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Mortgage financier says police housing project still on

By Otiato Guguyu | Published Wed, February 22nd 2017 at 11:06, Updated February 22nd 2017 at 11:15 GMT +3

Troubled Pan-African mortgage financier Shelter Afrique will still fund a housing project for the National Police Service despite its current financial woes.

The lender is one of four entities bankrolling the construction of 20,000 houses for the disciplined forces at an estimated cost of Sh20 billion.

Other lenders include Housing Finance, Kenya Commercial Bank (KCB) and Africa Development Bank.

Tuesday, Acting Managing Director Femi Adewole said the Pan African lender had enough options to raise money to fulfil its commitments, including the Kenyan project.

He was, however, quick to add that it would go slow on taking up new projects.

“I recently met consultants and paid fees for the 20,000 housing units for the police. We remain open for business and we will fulfil all signed commitments,” he said.

According to an assessment at a meeting held in Nairobi last month, Shelter Afrique would need about $88 million (Sh9 billion) to settle its debt obligations, pay for operations as well as meet commitments for projects that have partially been disbursed and are still ongoing.

The firm would, however, need $127.9 million (Sh13 billion) to meet the commitments and attain a 15 per cent liquidity ratio.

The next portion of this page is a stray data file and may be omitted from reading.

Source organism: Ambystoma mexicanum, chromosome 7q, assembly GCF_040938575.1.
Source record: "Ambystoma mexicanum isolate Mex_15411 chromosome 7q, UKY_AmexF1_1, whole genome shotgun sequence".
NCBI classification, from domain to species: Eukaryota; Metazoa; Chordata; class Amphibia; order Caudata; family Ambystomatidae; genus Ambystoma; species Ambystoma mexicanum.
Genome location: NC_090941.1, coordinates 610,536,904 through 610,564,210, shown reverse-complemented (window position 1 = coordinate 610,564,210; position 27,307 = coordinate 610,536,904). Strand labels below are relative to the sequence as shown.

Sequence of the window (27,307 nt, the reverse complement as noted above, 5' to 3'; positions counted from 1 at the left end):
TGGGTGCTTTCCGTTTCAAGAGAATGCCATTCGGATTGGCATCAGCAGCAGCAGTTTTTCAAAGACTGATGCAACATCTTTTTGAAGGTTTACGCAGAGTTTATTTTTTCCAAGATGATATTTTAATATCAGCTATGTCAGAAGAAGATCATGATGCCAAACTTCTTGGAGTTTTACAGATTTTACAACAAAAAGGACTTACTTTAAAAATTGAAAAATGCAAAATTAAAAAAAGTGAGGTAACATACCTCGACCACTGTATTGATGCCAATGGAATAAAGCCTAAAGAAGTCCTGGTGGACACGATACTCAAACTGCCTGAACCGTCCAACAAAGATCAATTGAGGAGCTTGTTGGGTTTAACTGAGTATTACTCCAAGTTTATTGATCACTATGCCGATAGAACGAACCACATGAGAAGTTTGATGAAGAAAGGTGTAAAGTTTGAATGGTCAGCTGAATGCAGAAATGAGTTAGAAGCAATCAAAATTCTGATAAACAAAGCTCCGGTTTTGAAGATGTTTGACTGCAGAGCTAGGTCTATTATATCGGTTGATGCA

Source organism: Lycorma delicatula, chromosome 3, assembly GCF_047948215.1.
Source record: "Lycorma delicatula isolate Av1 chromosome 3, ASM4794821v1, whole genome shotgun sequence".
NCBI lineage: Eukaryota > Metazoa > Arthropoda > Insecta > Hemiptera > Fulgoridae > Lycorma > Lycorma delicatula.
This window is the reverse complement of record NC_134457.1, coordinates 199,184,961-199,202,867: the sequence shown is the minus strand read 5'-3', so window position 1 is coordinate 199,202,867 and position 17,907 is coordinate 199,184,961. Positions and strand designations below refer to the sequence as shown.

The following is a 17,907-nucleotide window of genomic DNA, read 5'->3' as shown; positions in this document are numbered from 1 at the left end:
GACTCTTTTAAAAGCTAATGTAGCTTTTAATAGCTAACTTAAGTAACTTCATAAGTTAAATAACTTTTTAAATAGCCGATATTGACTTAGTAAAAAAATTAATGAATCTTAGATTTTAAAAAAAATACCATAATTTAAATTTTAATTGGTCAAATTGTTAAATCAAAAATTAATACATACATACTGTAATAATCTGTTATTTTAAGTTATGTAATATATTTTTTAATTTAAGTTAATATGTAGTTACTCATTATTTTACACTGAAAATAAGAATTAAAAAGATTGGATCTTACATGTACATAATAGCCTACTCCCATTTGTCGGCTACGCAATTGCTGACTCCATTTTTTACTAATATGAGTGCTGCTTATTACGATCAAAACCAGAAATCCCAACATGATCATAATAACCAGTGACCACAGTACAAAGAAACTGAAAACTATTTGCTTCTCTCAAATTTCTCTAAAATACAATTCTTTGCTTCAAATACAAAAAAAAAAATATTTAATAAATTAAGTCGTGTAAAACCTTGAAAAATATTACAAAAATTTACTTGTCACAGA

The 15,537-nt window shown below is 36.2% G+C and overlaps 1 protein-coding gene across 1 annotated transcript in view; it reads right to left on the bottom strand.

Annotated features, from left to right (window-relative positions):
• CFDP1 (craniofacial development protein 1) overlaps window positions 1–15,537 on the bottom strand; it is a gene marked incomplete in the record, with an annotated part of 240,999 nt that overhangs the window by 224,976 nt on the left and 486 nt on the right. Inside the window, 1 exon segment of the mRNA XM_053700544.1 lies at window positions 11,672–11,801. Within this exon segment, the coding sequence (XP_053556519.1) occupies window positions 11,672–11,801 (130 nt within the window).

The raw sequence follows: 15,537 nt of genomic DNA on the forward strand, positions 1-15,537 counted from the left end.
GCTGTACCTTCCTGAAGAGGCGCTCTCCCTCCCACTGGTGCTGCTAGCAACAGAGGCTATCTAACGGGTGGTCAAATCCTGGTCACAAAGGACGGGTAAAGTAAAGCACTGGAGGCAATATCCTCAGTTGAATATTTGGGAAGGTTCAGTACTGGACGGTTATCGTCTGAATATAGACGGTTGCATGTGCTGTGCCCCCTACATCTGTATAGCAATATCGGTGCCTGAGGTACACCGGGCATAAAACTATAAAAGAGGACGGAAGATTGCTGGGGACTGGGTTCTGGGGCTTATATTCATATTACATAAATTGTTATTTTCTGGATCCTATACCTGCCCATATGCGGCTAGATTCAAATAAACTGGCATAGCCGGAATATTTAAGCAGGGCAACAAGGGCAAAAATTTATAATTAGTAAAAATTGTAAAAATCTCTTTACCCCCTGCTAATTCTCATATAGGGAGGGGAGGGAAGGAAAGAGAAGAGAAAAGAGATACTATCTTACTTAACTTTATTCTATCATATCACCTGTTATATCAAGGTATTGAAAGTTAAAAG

“Quarter one consolidated weekly forecast indicates that Shelter Afrique runs out of liquidity by March 24,” read the assessment in part.

To shore up capital, the real estate financier met with its member countries numbering 44, the AfDB and the Africa Reinsurance Company who have committed to paying up their membership arrears. A call for new capital subscriptions was also adopted unanimously, with member countries committing to transmit their letters of intent to the African Development Bank immediately. Mr Adewole said he had already received written commitments worth $51 million (Sh5.2 billion) from member countries, including Kenya, Uganda, Ghana and Nigeria.

Kenya is the largest country shareholder, with 11.16 per cent stake.

“If we have all the 44 countries committing even $2 million a year, we will have enough to cover our debts, which is not much for many of the treasuries,” said Mr Adewole.

He said the company is raking in interest payments to the tune of $300 million (Sh31 billion) a month, selling assets worth $9 million (Sh931 million), share contributions and an option to borrow.


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